What is a Sugar Glider?
A Sugar Glider is an omnivorous marsupial and possum with membranes of loose skin between both front legs and back legs that allow them to glide for a short distance. Their habits and appearance are very similar to that of the Flying Squirrel, which has often caused the misinformed to become mixed up between the two, however the two species are not related.
Sugar Gliders are highly social animals that reside in large colonies and will become depressed in the absence of a family. Domestic Sugar Gliders can be very friendly if brought up correctly, and will usually imprint on their adopted humans and consider them to be family. Female Sugar Gliders have a pouch in which they carry their young, as is typical of marsupials.
Sugar Gliders have a (barely) prehensile tail, very soft fur, extremely large eyes due to being nocturnal, opposable 'thumbs' on all four feet, and two partially syndactylous toes on each of its back feet that form a 'grooming comb'. They do come in a variety of colors including tannish yellow with a black stripe, white with the same black stripe, and albino; but the most common color is gray.
Being omnivorous, a 'Glider's menu consists mainly of insects, fruits, and other things of that nature, although they have been known to be carnivorous if opportunity strikes.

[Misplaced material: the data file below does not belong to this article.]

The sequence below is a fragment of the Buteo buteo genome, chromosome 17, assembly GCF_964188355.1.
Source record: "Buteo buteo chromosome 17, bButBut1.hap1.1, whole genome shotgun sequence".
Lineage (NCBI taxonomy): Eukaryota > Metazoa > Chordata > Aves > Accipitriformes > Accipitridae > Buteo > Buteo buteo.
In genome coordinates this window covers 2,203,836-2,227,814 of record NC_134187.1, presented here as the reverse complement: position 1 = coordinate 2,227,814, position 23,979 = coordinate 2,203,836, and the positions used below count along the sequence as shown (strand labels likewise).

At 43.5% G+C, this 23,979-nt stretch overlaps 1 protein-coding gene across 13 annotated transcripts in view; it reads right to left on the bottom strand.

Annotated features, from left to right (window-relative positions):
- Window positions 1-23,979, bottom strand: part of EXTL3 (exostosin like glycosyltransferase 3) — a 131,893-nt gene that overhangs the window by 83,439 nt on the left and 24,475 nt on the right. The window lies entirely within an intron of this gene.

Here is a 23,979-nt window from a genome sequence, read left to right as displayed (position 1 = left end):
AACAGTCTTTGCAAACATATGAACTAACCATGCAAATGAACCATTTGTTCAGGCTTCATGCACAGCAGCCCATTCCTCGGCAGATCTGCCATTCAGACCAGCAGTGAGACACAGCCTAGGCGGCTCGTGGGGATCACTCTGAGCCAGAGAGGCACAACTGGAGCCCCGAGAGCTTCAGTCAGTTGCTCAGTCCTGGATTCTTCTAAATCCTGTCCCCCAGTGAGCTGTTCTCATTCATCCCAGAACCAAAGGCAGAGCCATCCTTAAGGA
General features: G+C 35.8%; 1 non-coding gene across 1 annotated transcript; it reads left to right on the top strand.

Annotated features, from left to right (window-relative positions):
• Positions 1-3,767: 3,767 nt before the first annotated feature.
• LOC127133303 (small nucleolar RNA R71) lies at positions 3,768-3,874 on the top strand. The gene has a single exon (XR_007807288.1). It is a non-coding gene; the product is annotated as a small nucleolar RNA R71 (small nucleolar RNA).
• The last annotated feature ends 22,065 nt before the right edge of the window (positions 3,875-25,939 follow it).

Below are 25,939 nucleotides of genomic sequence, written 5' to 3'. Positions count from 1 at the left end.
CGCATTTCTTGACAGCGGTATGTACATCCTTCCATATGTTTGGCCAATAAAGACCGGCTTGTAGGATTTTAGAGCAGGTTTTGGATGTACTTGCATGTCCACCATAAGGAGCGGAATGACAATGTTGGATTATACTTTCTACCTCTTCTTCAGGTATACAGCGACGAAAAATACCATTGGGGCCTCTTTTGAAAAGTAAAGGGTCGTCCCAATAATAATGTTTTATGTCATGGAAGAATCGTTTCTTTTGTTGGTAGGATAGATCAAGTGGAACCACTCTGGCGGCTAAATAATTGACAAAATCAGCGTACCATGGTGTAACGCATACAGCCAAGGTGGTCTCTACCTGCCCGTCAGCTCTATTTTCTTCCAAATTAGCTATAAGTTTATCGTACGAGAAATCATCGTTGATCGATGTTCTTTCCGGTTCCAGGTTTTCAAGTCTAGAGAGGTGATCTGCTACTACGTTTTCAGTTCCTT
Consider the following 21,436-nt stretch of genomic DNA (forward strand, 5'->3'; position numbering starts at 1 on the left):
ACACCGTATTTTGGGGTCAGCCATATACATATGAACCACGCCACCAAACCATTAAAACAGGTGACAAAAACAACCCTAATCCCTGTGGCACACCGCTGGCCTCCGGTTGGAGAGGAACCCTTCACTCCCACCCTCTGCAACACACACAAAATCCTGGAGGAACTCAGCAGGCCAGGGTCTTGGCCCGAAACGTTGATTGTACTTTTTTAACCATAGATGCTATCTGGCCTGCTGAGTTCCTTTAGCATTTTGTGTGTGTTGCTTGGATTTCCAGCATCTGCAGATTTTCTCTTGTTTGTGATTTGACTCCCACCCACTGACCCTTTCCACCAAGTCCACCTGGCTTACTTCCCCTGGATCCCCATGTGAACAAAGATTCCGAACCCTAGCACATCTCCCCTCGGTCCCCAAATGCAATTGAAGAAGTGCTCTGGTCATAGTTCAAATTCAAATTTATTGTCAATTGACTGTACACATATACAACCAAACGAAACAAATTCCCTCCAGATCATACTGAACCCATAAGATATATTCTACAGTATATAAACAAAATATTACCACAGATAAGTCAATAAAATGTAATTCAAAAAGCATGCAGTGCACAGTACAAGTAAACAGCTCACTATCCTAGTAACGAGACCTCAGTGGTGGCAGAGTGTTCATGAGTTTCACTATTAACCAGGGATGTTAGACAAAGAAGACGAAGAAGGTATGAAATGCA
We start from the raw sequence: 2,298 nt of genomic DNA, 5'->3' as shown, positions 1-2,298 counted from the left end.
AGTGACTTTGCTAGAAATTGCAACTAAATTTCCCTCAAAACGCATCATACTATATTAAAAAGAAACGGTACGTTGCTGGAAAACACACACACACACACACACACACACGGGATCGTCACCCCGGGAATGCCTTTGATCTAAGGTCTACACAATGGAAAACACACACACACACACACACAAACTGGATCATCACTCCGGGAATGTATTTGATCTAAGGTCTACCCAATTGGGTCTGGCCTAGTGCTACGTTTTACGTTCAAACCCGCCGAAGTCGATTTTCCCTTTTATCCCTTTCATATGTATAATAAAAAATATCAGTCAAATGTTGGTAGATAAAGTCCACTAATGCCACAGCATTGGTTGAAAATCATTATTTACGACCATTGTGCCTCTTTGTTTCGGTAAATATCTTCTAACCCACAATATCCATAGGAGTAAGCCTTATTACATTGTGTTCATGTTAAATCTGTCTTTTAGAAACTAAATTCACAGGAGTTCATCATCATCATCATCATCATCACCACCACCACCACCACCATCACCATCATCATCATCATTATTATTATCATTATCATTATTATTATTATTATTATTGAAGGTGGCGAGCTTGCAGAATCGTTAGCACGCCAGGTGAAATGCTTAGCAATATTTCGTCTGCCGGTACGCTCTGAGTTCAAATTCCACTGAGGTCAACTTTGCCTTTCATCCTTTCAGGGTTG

Sugar Gliders as Pets
Sugar Gliders are legal domesticated exotic pets in many areas. In fact, there is a Sugar Glider breeder right in my state, where I purchased my boys. However, being legal does not make them the right pet for everyone. There is a large number of factors one should consider before deciding to adopt Sugar Gliders. For one, you CANNOT just get one. As was stated above, they are highly social animals and will become depressed and self-destructive without a buddy or two to cuddle, sleep and play with. It is best to adopt when they are still juvenile in order to ensure their imprint on you.
You must have the time and patience to take them out of their cages and play with them preferably once a day. When it comes to cages, the bigger the better. They are very active little critters that enjoy a large area to jump and climb around in, and do love a cage with climby things and a running wheel. The cage I have is huge, yet I still sometimes feel that it is not big enough. They also prefer to have something dark and cozy that they can hide away, cuddle up and sleep in during the day. This can include a variety of things, but I personally have a 'glider pouch', which is basically a thick, fleece-lined bag that hangs on the wall of the cage. I've also gotten them a very soft, little blanket that they curl up under inside their bag, all snug and warm, nice and dark.
Sugar Gliders defecate and urinate wherever they are. They do not have a litter box, so when playing with their Gliders, an owner must be alright with cleaning up little messes left around. Being nocturnal, Sugar Gliders are most active at night, and they can be very noisy what with all the jumping around. They also like to 'bark' loudly and repeatedly. Once I counted my Gliders barking for about 8 minutes in a row. If an owner intends to sleep, they would have to have a separate room to keep the cage in that will block out the sound.